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Kamala and the Toothpaste Tube

The view from the vice presidential debate

by
Paul Berman
October 08, 2020
JUSTIN SULLIVAN/POOL/AFP via Getty Images
JUSTIN SULLIVAN/POOL/AFP via Getty Images
JUSTIN SULLIVAN/POOL/AFP via Getty Images
JUSTIN SULLIVAN/POOL/AFP via Getty Images

Would Kamala Harris be ready to become president on Day Two, if necessary? That was the only authentic question in the debate last night. Everyone knows that Joe Biden is headed to victory, short of some unpredictable and dramatic event. Everyone knows that, on one issue and another, the two sides are opposites, and everyone knows the arguments for and against. Everyone knows that, if necessary, Mike Pence would, in fact, be ready. He has the look of self-assurance, administrative competence, and mastery of the issues, if you grant the plausibility of the Republican interpretation of things.

Four years ago, Pence debated Hillary Clinton’s vice presidential nominee, Tim Kaine of Virginia, and there was not a doubt in the world that Pence was ready even then. He made Kaine look pudgy and soft. Pence looked clever and humorous—a man whose superior intellect allowed him to perceive that Donald Trump was not, in fact, the odious character that obviously he was, but ought to be seen, instead, as a one-of-a-kind, possessed of original insights.

Four years later, Pence is still self-possessed. But the charm of his soft-spoken personality is gone. He has become a man who interrupts and overspeaks. The boss’s traits have rubbed off on him. He has begun to look like a toothpaste tube, with the white paste and his voice oozing up from the tube and bobbing left and right, now affirming that science must always be respected, now filibustering to avoid having to explain why America has fared so badly in the face of the pandemic, compared to, say, Canada—the twinkle gone dead in his eye, the red in the other eye, and the fly on his hair making everyone wonder whether his negative tests will remain negative.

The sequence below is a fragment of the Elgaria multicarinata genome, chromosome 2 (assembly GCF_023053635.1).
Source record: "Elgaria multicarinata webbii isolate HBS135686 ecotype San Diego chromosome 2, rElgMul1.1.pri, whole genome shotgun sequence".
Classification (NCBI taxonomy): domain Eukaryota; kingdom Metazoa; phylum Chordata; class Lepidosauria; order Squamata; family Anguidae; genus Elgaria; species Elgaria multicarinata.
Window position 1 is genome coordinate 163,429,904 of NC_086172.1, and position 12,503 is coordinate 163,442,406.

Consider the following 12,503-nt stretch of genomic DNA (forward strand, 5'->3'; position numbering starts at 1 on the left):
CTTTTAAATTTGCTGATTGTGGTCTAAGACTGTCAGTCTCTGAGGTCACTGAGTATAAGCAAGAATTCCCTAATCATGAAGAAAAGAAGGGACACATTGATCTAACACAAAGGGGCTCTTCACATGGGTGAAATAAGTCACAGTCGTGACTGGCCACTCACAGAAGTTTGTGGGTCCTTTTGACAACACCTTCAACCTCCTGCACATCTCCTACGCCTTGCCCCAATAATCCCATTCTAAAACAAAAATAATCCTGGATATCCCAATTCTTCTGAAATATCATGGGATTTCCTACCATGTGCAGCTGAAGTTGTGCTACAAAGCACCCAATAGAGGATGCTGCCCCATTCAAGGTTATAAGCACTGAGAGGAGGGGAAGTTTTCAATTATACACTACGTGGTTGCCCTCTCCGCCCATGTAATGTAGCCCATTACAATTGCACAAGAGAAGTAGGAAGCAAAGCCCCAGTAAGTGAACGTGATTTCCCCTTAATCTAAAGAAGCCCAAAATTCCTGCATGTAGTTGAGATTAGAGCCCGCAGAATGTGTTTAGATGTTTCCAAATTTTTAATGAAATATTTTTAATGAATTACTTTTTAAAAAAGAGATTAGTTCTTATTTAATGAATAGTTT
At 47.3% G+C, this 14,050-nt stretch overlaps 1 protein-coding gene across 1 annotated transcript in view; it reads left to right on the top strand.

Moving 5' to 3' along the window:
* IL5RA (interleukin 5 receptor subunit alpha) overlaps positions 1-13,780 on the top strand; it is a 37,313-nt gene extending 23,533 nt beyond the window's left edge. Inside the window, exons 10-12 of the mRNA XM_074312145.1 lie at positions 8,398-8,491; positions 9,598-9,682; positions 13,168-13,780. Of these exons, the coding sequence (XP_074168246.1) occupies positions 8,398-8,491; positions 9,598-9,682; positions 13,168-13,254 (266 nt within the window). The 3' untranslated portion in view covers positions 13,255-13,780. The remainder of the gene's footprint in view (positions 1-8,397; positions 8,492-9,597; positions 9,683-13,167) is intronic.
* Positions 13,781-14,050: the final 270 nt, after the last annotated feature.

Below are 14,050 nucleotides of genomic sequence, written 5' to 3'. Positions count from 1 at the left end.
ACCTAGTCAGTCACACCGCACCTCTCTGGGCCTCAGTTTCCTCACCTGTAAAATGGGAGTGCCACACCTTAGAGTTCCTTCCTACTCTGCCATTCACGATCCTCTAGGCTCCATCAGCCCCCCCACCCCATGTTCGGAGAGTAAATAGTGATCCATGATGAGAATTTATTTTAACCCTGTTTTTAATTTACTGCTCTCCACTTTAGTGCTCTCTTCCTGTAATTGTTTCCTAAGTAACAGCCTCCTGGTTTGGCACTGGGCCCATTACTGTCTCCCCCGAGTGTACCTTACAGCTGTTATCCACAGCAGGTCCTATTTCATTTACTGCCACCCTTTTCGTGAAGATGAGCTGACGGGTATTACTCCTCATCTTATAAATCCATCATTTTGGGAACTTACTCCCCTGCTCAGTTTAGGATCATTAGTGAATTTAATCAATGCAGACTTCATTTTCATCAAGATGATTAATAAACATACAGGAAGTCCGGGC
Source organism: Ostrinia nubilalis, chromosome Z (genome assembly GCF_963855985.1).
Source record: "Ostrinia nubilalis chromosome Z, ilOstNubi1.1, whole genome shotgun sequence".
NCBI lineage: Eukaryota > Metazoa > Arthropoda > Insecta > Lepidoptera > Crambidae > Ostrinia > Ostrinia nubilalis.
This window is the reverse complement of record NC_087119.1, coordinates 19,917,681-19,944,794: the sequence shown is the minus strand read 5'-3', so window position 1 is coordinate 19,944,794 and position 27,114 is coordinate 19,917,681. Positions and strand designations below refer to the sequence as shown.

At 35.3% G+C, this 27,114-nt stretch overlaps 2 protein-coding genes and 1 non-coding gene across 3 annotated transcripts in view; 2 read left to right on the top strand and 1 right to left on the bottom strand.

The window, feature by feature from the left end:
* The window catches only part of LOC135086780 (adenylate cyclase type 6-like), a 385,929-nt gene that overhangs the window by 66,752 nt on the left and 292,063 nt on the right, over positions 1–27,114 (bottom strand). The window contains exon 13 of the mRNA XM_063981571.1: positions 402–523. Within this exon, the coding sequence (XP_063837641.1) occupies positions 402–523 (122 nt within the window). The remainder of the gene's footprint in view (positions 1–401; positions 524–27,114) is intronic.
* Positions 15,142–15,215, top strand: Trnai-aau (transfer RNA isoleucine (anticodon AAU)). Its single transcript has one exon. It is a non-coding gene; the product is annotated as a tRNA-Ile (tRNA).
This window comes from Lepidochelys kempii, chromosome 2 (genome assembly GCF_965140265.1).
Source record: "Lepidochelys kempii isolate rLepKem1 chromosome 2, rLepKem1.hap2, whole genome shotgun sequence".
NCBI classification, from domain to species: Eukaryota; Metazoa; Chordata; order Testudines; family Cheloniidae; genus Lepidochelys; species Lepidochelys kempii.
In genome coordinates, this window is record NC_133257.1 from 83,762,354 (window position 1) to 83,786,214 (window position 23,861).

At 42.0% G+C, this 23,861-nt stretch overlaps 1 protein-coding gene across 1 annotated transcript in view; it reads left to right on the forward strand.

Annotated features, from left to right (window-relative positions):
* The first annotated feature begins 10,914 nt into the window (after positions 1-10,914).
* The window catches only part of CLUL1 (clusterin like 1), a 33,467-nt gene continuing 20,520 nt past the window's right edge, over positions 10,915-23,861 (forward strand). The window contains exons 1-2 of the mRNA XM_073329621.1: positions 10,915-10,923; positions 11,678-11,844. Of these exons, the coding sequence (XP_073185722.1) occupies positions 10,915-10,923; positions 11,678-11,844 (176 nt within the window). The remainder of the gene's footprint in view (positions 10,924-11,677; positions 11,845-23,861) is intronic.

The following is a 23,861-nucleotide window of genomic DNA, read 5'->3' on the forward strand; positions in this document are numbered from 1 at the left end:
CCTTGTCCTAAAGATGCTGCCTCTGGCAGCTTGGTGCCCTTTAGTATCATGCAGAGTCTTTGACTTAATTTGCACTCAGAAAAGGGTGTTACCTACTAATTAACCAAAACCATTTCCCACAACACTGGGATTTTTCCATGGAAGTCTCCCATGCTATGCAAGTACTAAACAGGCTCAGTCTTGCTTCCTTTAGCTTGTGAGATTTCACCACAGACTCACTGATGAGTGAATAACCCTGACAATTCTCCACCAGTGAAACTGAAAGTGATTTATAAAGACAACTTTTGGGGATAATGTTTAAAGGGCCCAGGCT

Kamala Harris was not consistently brilliant. She failed to hit Pence on one issue or follow-up after another (and he failed to hit her on her ferocious attack on Joe Biden during the Democratic primary debates). But she was quick enough, confident enough, tough enough, and, at the same time, relentlessly personable. That was the whole of the debate. The only issue going into that debate was, after all, does Joe Biden have an adequate heir, given his vigorlessness and antiquity? Is it safe to vote for Biden, who is running as the candidate of safety?

Her performance was perfect, then, if only intermittently excellent—perfect because she demonstrated over the course of 90 minutes that, yes, the senator from California is ready. And the Democratic Party is the party of sanity and calm in America.

Paul Berman is Tablet’s critic-at-large. He is the author of A Tale of Two Utopias, Terror and Liberalism, Power and the Idealists, and The Flight of the Intellectuals.

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